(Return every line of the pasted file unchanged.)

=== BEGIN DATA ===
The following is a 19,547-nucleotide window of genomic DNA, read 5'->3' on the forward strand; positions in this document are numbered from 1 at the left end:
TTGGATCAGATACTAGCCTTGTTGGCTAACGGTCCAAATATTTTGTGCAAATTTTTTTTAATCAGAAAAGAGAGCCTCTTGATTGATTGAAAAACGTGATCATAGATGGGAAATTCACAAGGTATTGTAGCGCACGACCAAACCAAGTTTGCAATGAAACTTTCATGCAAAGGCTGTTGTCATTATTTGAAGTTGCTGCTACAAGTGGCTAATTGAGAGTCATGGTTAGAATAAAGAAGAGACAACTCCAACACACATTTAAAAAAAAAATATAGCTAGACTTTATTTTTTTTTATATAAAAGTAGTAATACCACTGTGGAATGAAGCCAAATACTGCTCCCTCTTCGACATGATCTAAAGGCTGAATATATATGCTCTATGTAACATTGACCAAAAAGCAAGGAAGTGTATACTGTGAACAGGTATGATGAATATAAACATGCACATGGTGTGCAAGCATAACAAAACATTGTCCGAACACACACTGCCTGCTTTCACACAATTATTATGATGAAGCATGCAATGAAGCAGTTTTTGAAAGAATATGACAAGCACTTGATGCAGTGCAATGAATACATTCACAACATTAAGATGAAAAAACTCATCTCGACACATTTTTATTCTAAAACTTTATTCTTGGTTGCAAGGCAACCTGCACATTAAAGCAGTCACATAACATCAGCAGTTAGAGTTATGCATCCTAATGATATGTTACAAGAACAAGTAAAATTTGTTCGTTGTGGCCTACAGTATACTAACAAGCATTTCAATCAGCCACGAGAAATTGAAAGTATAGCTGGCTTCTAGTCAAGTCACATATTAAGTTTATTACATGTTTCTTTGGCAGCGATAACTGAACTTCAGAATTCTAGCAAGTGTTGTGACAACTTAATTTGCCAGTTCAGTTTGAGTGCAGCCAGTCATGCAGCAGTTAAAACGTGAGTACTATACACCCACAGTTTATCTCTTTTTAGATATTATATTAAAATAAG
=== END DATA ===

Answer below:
The following is a 19,547-nucleotide window of genomic DNA, read 5'->3' on the forward strand; positions in this document are numbered from 1 at the left end:
TTGGATCAGATACTAGCCTTGTTGGCTAACGGTCCAAATATTTTGTGCAAATTTTTTTTAATCAGAAAAGAGAGCCTCTTGATTGATTGAAAAACGTGATCATAGATGGGAAATTCACAAGGTATTGTAGCGCACGACCAAACCAAGTTTGCAATGAAACTTTCATGCAAAGGCTGTTGTCATTATTTGAAGTTGCTGCTACAAGTGGCTAATTGAGAGTCATGGTTAGAATAAAGAAGAGACAACTCCAACACACATTTAAAAAAAAAATATAGCTAGACTTTATTTTTTTTTATATAAAAGTAGTAATACCACTGTGGAATGAAGCCAAATACTGCTCCCTCTTCGACATGATCTAAAGGCTGAATATATATGCTCTATGTAACATTGACCAAAAAGCAAGGAAGTGTATACTGTGAACAGGTATGATGAATATAAACATGCACATGGTGTGCAAGCATAACAAAACATTGTCCGAACACACACTGCCTGCTTTCACACAATTATTATGATGAAGCATGCAATGAAGCAGTTTTTGAAAGAATATGACAAGCACTTGATGCAGTGCAATGAATACATTCACAACATTAAGATGAAAAAACTCATCTCGACACATTTTTATTCTAAAACTTTATTCTTGGTTGCAAGGCAACCTGCACATTAAAGCAGTCACATAACATCAGCAGTTAGAGTTATGCATCCTAATGATATGTTACAAGAACAAGTAAAATTTGTTCGTTGTGGCCTACAGTATACTAACAAGCATTTCAATCAGCCACGAGAAATTGAAAGTATAGCTGGCTTCTAGTCAAGTCACATATTAAGTTTATTACATGTTTCTTTGGCAGCGATAACTGAACTTCAGAATTCTAGCAAGTGTTGTGACAACTTAATTTGCCAGTTCAGTTTGAGTGCAGCCAGTCATGCAGCAGTTAAAACGTGAGTACTATACACCCACAGTTTATCTCTTTTTAGATATTATATTAAAATAAG